• Be text message aware.  Do not respond to text messages from people you do not know.  Do not respond to unsolicited text messages.

Remember the basics, never leave your devices unattended, lock your device after use and do not let a strager use your mobile device.

Phishing and Social Media Scams

There has been an increase in COVID-19 phishing and social media scams.  Cyber criminals are using convincing emails and social media posts disguised as coming from legitimate health authorities and government departments to prey on fears surrounding COVID-19.

Exercise extra caution and follow these cyber security awareness habits to help stay protected from phishing and other cyber threats:

  • Pay attention to the spelling of email addresses, subject lines and email contents.
  • Be wary of emails that use urgent language and ask you to help out by transferring funds or sharing confidential information.
  • Do not click on links from unsolicited emails.
  • Never send confidential information in an email.

If you are uncertain about the validity of an email or other message, do not respond.  If you receive a strange email from a colleague or supervisor, talk to the person and ask them about the email.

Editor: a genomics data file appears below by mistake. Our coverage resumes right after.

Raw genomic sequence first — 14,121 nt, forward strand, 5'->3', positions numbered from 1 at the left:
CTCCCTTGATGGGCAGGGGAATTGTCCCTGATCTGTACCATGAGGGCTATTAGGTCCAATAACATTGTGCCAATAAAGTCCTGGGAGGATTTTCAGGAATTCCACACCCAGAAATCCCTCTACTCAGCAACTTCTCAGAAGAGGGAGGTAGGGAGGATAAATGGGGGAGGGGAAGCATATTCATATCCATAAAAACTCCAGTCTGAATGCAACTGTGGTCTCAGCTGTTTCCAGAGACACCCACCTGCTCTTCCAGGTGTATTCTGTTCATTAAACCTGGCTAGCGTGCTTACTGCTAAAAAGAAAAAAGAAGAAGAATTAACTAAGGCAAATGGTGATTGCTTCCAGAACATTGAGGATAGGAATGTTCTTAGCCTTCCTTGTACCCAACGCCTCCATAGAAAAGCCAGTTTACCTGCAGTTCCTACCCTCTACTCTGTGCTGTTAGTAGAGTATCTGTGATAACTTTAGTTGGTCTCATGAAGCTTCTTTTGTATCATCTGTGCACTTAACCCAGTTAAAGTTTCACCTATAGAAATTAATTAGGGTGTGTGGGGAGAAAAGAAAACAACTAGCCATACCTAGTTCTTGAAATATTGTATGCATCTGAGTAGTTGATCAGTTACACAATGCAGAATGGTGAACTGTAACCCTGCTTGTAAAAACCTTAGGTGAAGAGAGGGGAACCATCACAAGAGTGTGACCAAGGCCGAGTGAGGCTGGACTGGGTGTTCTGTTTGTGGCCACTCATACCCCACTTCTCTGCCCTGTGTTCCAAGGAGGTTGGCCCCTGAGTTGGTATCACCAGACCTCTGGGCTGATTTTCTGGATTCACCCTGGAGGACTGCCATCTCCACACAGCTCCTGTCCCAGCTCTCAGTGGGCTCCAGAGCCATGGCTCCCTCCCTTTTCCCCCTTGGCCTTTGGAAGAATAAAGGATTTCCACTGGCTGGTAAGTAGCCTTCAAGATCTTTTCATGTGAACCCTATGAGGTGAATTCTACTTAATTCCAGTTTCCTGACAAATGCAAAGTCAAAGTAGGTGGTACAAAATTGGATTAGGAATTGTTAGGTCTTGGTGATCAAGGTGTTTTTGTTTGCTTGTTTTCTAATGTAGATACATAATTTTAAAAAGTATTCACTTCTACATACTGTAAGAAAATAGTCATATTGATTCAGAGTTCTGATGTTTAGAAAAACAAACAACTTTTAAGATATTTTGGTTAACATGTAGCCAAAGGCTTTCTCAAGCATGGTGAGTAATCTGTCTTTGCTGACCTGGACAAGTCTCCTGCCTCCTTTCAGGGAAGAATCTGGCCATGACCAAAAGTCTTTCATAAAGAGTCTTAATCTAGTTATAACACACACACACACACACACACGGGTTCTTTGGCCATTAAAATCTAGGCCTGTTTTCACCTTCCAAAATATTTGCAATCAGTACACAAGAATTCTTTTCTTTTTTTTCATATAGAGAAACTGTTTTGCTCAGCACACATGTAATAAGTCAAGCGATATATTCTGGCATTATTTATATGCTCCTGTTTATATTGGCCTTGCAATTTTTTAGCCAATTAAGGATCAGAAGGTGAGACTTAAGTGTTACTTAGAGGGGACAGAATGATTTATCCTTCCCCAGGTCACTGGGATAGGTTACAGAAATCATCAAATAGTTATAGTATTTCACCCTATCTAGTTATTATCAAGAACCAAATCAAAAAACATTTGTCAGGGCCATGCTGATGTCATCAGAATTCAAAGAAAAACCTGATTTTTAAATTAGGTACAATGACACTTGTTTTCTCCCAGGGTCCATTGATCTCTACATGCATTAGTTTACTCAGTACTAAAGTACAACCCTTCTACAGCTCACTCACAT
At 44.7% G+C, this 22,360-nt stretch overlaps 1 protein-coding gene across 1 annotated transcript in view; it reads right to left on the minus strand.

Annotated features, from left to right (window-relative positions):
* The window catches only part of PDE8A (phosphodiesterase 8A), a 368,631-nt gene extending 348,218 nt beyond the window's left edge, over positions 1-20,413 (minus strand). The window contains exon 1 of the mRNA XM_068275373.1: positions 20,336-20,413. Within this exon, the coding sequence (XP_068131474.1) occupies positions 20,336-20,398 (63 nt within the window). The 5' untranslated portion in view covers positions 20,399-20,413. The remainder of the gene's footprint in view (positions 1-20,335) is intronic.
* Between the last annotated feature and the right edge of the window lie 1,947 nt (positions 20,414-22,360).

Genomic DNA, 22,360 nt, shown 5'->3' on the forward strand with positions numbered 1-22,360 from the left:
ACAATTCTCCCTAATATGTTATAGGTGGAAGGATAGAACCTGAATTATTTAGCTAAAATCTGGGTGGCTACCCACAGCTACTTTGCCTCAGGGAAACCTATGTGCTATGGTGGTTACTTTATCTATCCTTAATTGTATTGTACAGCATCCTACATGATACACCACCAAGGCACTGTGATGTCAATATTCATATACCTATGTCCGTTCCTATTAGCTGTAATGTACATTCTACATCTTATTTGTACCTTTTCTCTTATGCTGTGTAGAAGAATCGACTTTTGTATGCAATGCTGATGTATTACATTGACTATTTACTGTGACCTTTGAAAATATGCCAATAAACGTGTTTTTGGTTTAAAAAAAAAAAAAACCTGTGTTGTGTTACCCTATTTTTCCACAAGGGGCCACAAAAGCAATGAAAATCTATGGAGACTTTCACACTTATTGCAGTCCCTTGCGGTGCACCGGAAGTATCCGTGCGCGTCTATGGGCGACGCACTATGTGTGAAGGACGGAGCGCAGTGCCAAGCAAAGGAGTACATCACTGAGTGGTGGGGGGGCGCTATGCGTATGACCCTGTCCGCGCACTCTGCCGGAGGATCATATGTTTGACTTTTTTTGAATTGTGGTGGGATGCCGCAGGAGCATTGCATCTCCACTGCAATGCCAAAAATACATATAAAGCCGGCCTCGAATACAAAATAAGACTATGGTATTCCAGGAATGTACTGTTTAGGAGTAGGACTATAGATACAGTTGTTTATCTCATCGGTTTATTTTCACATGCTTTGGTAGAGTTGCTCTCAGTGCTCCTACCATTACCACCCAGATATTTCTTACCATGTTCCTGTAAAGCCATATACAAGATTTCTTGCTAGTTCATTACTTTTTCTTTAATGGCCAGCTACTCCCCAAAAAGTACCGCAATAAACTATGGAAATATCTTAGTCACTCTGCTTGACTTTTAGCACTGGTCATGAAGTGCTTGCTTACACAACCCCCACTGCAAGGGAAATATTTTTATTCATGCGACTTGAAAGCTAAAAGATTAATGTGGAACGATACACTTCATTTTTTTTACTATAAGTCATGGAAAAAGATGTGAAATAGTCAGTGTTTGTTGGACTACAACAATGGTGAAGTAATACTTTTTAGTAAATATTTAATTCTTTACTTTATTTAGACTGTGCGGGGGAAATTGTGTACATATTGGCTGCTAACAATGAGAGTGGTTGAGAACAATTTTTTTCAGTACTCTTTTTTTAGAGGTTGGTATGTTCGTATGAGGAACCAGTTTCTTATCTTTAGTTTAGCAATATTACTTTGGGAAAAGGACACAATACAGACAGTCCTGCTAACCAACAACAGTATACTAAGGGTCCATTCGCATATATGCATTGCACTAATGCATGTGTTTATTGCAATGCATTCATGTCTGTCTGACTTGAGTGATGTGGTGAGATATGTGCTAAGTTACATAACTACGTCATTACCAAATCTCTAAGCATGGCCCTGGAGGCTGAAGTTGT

COVID-19 themed phishing emails can take different forms, including these below:

From the CDC (Centers for Disease Control)

From WHO (World Health Organization)

Cyber criminals are always looking for new ways to get people to click on maliscious links or attachments.  These two are great examples.  The first one is a spoofed email from the US Department of Health and Human Services.  It is trying to get you to click on the map for information on the spread of the virus.  The map is a link to a maliscious website.

This maliscious email spoofs a well known health insurance carrier Cigna with a fake insurance bill.  Again, the bad guys use urgency to get users to click.  

Remember cyber security practices apply everywhere – in the office, at home, riding the bus, in the airport, at the coffee shop and wherever you or your employees are connecting to the internet.